“If the cogent messages of this searing and compelling book are heeded and implemented by educational researchers, policymakers, and practitioners, our nation will be greatly enriched by the abundant gifts of young men of color.”
—James A. Banks, Kerry and Linda Killinger Professor in Diversity Studies and Director of the Center for Multicultural Education, University of Washington, Seattle
“This insightful, theoretically rich, and timely book helps readers understand why many young men turn to gangs and how schools and community-based organizations can counter the lure of the streets to expand opportunities for young men of color.”
—Pedro A. Noguera, Peter L. Agnew Professor of Education, New York University, and author of City Schools and the American Dream
“This book provides an important testament to the power we have to change lives and to the remarkable resiliency that brings hope in the face of hardship.
—Rachel F. Moran, Michael J. Connell Distinguished Professor of Law and Dean, UCLA School of Law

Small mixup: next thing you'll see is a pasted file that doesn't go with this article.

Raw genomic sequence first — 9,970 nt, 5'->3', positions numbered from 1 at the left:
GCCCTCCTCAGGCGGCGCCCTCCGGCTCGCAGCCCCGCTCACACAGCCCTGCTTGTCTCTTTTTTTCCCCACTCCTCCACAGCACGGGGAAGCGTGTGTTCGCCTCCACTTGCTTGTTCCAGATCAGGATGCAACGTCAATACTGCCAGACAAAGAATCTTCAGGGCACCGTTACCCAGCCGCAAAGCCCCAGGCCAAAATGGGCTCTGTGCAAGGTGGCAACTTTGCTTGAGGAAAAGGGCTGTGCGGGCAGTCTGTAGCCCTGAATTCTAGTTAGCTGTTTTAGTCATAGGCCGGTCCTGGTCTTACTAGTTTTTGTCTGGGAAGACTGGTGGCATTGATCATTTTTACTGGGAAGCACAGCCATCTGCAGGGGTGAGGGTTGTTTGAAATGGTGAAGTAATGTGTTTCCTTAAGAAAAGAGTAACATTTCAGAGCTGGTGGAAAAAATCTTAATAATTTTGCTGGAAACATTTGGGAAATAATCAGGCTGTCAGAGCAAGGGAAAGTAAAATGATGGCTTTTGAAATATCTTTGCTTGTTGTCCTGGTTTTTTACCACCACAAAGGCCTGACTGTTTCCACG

In Streetsmart Schoolsmart, two respected scholars present original research on youth gangs and school success to explain why some boys become disengaged and join gangs while others do not. Chapters vividly describe how urban boys from different ethnic backgrounds (Asian, African American, and Latino) approach schooling and identify the sociocultural factors that affect their choices. The authors concentrate on three areas: (1) the role of marginalized communities in the formation of urban gang youth, (2) the role of community-based organizations in reengaging urban youth, and (3) the role of schools in creating opportunities for urban boys to succeed despite disparities in their economic and social circumstances.
Streetsmart Schoolsmart points the way toward important changes that can break the cycle of poverty in American neighborhoods and society. It is essential reading for educators and all professionals working with urban youth, and anyone concerned with the success of young boys.
Gilberto Q. Conchas is executive director of the Career Academy Support Network (CASN) at the University of California, Berkeley, and associate professor of education at the University of California, Irvine. James Diego Vigil is professor of social ecology at the University of California, Irvine.